Assessing a child is something you do deliberately and for a reason. Before you even sit down with the child, you should have an idea of what you want to be looking at and why. As the assessment proceeds, you may want to add or subtract a tool here or there, depending on the information you are getting. But what you do not want to do is start out by throwing every assessment you know at the child to see what “sticks.”
So why did this clinician approach psychoeducational assessment the way they did? The best case scenario is that they actually felt that each and every one of those 19 assessment tools was necessary, and hoped that, combined, they would offer a comprehensive vision of the child in question. Arguments for the best case scenario hypothesis are that this is an experienced clinician, they have a Ph.D., and they most likely have been trained on a variety of assessment tools. Arguments against the best case scenario hypothesis are that not all of the assessment given were included in the final report, which calls into question their necessity in the first place. So in the worst case scenario, there is the possibility that this clinician was taking a short cut and didn’t put unique effort into the assessment.
By ‘short cut’ I mean that the clinician has a standard playbook they turn to when doing a certain kind of assessment. This approach is not inherently bad; years of experience might have led them to compile a “greatest hits” of assessment tools. But I would argue that a generic group of tests that one might use as a starting point should contain far fewer than 19 tests. Again, based on my experience – and repeating the caveat that each case is different – I can think of two or three assessment tools I might be able to justify including in a “greatest hits” compilation. I cannot think of 19.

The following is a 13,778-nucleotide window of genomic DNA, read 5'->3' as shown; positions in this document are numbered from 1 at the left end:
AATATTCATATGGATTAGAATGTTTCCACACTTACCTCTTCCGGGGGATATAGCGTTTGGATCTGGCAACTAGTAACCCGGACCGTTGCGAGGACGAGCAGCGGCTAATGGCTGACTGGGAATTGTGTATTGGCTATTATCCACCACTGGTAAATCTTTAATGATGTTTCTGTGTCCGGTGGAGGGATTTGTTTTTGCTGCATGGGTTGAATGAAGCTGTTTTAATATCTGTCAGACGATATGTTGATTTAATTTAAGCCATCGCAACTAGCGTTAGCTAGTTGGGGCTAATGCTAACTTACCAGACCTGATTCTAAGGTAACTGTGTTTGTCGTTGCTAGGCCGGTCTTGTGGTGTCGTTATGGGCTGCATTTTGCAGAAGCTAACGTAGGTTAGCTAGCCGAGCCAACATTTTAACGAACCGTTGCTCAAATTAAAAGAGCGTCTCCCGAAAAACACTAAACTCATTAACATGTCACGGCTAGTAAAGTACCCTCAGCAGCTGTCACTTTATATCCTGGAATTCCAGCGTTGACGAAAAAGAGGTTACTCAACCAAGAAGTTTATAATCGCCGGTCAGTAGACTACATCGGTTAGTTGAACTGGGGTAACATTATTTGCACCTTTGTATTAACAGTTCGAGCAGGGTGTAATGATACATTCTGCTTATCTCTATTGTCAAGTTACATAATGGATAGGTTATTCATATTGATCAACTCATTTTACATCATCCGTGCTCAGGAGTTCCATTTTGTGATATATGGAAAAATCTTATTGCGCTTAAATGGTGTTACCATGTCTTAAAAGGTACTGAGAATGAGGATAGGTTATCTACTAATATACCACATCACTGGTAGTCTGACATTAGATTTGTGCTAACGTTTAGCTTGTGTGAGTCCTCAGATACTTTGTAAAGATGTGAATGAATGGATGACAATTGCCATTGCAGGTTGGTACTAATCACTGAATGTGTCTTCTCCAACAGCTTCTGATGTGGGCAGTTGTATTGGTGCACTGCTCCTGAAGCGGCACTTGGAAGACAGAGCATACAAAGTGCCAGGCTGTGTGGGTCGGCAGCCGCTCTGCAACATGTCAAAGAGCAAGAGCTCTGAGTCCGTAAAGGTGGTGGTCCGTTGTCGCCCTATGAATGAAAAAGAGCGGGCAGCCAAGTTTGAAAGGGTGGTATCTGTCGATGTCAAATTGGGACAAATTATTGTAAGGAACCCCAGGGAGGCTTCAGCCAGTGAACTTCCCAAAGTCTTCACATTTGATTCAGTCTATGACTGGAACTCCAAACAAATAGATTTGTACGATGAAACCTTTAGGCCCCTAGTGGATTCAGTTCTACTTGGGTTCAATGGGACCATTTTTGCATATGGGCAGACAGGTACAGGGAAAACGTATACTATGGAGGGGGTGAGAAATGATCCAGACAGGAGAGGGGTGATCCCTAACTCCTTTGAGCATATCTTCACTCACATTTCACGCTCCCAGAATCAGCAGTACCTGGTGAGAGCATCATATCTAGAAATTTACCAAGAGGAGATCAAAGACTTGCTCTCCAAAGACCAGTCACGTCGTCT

In the medical profession, excessive testing is an ongoing topic of discussion and debate. Whether the concern is about subjecting children to too many medical tests, or grown men and women, there is an understanding that it is possible to do more harm than good in certain medical scenarios. One recent news report even describes an “epidemic” of overtreatment. And, the propensity for ordering expensive tests has led some to look poorly upon doctors and accuse them of financial greed.
As school psychologists paid a pre-determined salary, nobody could reasonably accuse us of being motivated by greed; unlike private clinicians, we don’t get paid on a per-assessment basis. But what if giving a child so many tests leads parents or teachers or other clinicians – or, worst of all, the children we work with – to suspect something else: that we didn’t know what we were doing and had no clear plan going in to the assessment. I doubt any clinician, no matter the setting, would want to be viewed that way. And as with excessive medical testing, there could be negative repercussions if school psychologists over-assess their student “clients.” For example, what if administering inappropriate and excessive assessment tools leads us to gather information we didn’t need in order to answer the original referral question? There are issues of privacy and ethics and trust at stake, and the potential to harm our – and our profession’s – reputation if we are viewed as treading too heavily in any one of those areas.
In the end, I can’t say what the psychologist was thinking when they picked that specific battery of 19 tests to administer. I also cannot say definitively that any one of those tests should have been left out. Not knowing the clinician’s thought process, it is perfectly reasonable to give them the benefit of the doubt. But it is also reasonable to conclude they did things in a way I would not. Either way, being exposed to a variety of testing styles and methods is a valuable exercise and can only help me hone my skills in the field.